Selam Adhanom called her dad to say she wanted to come home. A summer 2010 participant in the Groups Program, the soon-to-be freshman at IU wasn’t used to the American food they’d been serving in the dining halls.
It had been making her vomit.
Raised in the small Northeastern African country of Eritrea for seven years, Adhanom had been raised on Shiro and Dorho tsebhi.
The Groups Scholars Program, an initiative that prepares first generation college students for college at IU, had brought Adhanom to IU for the summer, but she wasn’t sure she could handle the food for another four years.
Adhanom said that halfway through the summer session, she increasingly got physically sick from the campus food.
“I lost like 15 pounds,” she said. “Everything I ate, my body would just throw up the food. I wasn’t used to eating American food all the time. That’s when I realized how Eritrean I was.”
Adhanom’s family moved to Indiana when she was just seven years old, seeking education and opportunity.
Because the path to citizenship for international immigrants requires a five-year residency period, the process for Adhanom was prolonged.
Additional safety measures due to the 9/11 terrorist attacks didn’t make the process any easier, she said.
Adhanom did not become an official U.S. citizen until last year.
Even though she lived in the United States throughout middle and high school, she said it still took her a long time to feel like an American once she got to college.
Her home in Indianapolis was as close as she could get to Eritrea, a small country in Northern East Africa.
“In our house, English is forbidden,” Adhanom said. “We don’t speak in English. We don’t eat American food, unless we go out. It was a big culture shock coming here. So to a certain point, I did feel like an international student.”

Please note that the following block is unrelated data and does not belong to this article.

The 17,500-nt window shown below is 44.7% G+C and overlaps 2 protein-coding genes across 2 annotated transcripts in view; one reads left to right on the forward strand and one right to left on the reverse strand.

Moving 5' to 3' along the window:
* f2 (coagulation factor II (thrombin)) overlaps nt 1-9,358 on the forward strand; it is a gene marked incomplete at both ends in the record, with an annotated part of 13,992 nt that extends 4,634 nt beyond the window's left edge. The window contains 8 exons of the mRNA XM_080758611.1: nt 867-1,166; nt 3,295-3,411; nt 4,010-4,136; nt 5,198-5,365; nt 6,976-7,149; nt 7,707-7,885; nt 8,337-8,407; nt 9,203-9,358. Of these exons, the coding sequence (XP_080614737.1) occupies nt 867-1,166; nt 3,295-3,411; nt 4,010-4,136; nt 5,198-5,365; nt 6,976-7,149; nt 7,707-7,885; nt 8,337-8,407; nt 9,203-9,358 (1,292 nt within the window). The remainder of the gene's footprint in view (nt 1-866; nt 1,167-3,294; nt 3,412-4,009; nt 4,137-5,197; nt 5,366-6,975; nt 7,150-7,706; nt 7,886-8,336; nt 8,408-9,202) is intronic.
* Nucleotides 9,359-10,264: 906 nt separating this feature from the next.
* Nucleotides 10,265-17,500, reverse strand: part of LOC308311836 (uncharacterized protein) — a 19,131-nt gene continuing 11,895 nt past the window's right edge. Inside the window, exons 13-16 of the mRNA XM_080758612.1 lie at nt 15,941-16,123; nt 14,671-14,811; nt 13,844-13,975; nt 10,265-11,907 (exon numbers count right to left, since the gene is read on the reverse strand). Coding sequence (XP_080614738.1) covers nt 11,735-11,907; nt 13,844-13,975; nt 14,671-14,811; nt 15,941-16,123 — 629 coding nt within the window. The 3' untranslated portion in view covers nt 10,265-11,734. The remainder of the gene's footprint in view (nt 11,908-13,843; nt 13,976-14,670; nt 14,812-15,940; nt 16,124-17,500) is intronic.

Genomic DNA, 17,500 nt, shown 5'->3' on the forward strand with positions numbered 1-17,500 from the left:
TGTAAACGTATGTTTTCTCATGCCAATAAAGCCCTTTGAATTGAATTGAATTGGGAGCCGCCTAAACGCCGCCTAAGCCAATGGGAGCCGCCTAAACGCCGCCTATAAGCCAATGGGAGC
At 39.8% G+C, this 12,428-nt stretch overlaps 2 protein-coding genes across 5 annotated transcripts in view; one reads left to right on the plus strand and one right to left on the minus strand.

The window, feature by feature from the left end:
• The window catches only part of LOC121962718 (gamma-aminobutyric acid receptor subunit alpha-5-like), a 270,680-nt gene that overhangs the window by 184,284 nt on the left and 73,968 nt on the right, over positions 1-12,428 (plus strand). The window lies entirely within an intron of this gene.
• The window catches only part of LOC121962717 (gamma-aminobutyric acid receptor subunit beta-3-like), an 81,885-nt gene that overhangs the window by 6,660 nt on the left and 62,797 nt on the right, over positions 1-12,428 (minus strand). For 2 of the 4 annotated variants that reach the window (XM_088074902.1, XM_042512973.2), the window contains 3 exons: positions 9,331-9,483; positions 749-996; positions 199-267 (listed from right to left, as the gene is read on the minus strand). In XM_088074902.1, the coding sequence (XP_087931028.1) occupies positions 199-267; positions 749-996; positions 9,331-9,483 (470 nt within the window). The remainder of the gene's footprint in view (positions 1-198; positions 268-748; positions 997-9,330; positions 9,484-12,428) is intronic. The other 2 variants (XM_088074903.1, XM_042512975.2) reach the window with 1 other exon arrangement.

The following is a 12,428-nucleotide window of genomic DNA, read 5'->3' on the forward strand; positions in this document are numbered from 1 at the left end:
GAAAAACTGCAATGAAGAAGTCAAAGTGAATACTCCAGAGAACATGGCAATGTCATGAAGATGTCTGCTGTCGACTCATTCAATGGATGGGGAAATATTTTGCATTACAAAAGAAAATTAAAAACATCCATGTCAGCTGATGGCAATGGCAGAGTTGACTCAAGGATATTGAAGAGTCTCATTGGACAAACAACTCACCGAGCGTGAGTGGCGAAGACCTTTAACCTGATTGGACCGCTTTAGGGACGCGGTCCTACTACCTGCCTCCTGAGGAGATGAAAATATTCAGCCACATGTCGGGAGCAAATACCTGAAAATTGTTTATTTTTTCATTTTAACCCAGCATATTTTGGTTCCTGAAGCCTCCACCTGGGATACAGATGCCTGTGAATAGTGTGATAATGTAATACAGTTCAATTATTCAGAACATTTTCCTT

Eating in the dining halls was a burden every day during her freshman and sophomore years. She said she just couldn’t get accustomed to the new food.
“I took every opportunity to go home,” Adhanom said. “If it wasn’t for that I would have quit halfway through the program.”
The only American foods she can digest are pasta, rice and certain snacks.
“I almost went through depression, just being away from home,” Adhanom said. “I wasn’t eating that much. I wasn’t sleeping. I didn’t like being here at all. If it wasn’t for my roommates, who are also Eritrean/Ethiopian, I probably would’ve left.”
Adhanom relies on her mother sending or bringing her food. Now that she works two jobs and serves as treasurer for the African Student Association, she rarely has time to eat.
She and her “habesha” roommates — a term for Ethiopian and Eritrean people — have their own kitchen. Their parents send ingredients from home — sauces and spices like silsi and berbere, and fresh, unprocessed chicken, lamb and goat to make meals in their apartment.
Residential Programs and Services Dining Services provides food for students all over campus in 20 different food facilities. They accommodate for vegan, vegetarian and other dietary needs, said Sandra Fowler, RPS dining services director. If a student has particular diet restrictions, they can express their concerns to the RPS dietitian, Fowler said.
When it comes to culturally and international inspired foods, Fowler said that RPS Dining Services also offers a wide range of options around the campus.
“We have different Latin foods, we have Asian foods, we have new items that we rotated throughout or have had concepts at our food courts,” Fowler said. “Even in our school of business café, we have a different ethnic entry every day.”
Ancil Drake, the RPS director for production and procurement, said that the RPS staff, including the chefs, experiment with new recipes to create food concepts, then present it for a trial period. The success of the ethnic food concepts is primarily based on how popular the food items are.